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This is a philosophical question for grammarians. Is there any grammatical difference between the following two sentences?

Henry's favorite shirt is the color of the sky.
Henry's favorite color is the color of the sky.

I suspect the correct answer is that there is no grammatical difference between the two.

Why is this significant? Because, as those of you who know anything about the philosophical concept of logical form (LF) can confirm, these two sentences differ fairly dramatically in logical form. If they don't differ grammatically, then contrary to what some experts have argued, grammar doesn't determine LF.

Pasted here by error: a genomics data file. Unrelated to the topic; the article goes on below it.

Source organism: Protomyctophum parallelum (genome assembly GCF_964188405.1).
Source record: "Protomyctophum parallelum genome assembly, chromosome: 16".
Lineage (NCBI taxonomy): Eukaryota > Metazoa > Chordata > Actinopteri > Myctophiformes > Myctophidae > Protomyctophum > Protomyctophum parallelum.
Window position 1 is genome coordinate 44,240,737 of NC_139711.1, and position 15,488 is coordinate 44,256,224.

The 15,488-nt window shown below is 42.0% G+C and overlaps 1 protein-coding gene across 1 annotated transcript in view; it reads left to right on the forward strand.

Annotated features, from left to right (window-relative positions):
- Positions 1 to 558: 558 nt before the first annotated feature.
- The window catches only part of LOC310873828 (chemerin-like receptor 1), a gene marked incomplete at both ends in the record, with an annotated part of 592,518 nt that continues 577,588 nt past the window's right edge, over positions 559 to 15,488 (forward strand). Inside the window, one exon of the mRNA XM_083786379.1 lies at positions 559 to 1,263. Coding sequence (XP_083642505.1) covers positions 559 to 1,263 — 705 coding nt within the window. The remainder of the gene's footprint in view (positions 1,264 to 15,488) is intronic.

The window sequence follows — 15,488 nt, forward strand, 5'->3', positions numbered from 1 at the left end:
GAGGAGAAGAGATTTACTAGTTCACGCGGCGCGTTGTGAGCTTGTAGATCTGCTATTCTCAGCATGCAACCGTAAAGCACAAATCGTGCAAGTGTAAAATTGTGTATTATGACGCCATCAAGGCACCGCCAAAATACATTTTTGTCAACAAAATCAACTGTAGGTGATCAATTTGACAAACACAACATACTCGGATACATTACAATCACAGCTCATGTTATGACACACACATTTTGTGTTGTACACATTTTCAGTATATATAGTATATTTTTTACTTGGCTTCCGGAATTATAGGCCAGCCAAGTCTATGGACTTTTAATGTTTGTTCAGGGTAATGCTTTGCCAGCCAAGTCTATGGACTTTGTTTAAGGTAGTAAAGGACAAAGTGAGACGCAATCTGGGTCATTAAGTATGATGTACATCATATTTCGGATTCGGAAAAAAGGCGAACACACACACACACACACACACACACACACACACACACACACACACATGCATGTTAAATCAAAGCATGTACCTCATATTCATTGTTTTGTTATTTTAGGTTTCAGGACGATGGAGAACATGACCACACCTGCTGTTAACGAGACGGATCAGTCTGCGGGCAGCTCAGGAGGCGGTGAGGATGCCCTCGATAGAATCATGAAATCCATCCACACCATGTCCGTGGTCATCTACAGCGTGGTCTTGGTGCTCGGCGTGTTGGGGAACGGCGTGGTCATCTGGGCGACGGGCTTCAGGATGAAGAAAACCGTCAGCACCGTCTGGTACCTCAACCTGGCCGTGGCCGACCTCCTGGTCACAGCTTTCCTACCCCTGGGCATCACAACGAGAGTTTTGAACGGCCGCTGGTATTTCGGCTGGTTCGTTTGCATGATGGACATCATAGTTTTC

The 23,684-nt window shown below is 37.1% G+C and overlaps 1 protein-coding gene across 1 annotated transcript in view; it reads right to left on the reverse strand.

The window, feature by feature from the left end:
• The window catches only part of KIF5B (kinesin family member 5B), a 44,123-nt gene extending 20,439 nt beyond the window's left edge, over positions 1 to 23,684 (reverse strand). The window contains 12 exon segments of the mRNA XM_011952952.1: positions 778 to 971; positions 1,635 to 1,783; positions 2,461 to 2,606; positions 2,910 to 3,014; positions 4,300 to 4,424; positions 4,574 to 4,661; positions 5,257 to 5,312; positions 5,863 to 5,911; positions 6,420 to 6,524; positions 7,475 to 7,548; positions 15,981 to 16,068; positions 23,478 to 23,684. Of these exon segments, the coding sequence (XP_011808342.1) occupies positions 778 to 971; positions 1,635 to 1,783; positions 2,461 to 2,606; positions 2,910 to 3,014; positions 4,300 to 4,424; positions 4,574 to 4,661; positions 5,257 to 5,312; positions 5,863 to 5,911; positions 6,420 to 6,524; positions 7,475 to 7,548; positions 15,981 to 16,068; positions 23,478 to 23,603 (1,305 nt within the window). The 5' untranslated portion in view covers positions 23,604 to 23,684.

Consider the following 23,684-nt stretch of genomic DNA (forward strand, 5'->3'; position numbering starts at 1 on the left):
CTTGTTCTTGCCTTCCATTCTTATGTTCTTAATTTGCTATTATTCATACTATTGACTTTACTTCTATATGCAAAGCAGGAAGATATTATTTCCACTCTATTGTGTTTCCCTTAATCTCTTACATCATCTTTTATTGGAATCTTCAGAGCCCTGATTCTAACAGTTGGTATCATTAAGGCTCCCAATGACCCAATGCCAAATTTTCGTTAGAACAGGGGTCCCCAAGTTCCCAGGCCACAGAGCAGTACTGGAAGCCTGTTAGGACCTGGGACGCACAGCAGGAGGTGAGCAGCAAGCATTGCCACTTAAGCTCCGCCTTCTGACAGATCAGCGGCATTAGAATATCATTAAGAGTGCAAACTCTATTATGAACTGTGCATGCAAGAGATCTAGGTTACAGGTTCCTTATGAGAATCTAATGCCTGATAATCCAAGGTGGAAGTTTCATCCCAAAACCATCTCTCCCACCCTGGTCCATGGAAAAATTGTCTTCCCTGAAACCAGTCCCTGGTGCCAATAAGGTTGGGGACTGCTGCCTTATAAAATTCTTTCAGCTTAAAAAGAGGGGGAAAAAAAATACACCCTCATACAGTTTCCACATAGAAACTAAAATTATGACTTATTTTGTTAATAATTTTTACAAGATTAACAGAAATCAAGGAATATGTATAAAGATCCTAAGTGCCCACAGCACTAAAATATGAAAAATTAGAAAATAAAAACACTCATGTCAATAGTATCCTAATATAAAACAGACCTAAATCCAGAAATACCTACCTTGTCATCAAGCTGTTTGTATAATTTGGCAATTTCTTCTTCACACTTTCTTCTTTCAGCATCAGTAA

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Thank you.
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AnonymousHenry's favorite shirt is the color of the sky.
Henry's favorite color is the color of the sky.
The issue is the dual nature of the verb "be".
The first accepts a predicate adjective, meaning "possesses the quality, or characteristic of" I am hungry. I am sad. (I am not hunger or sadness)

The second accepts a predicate noun, and means "equivalent to, or identical to". Martin Doyle is the president of ABC Co. (He may or may not be presidential.)
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Well said; well explained.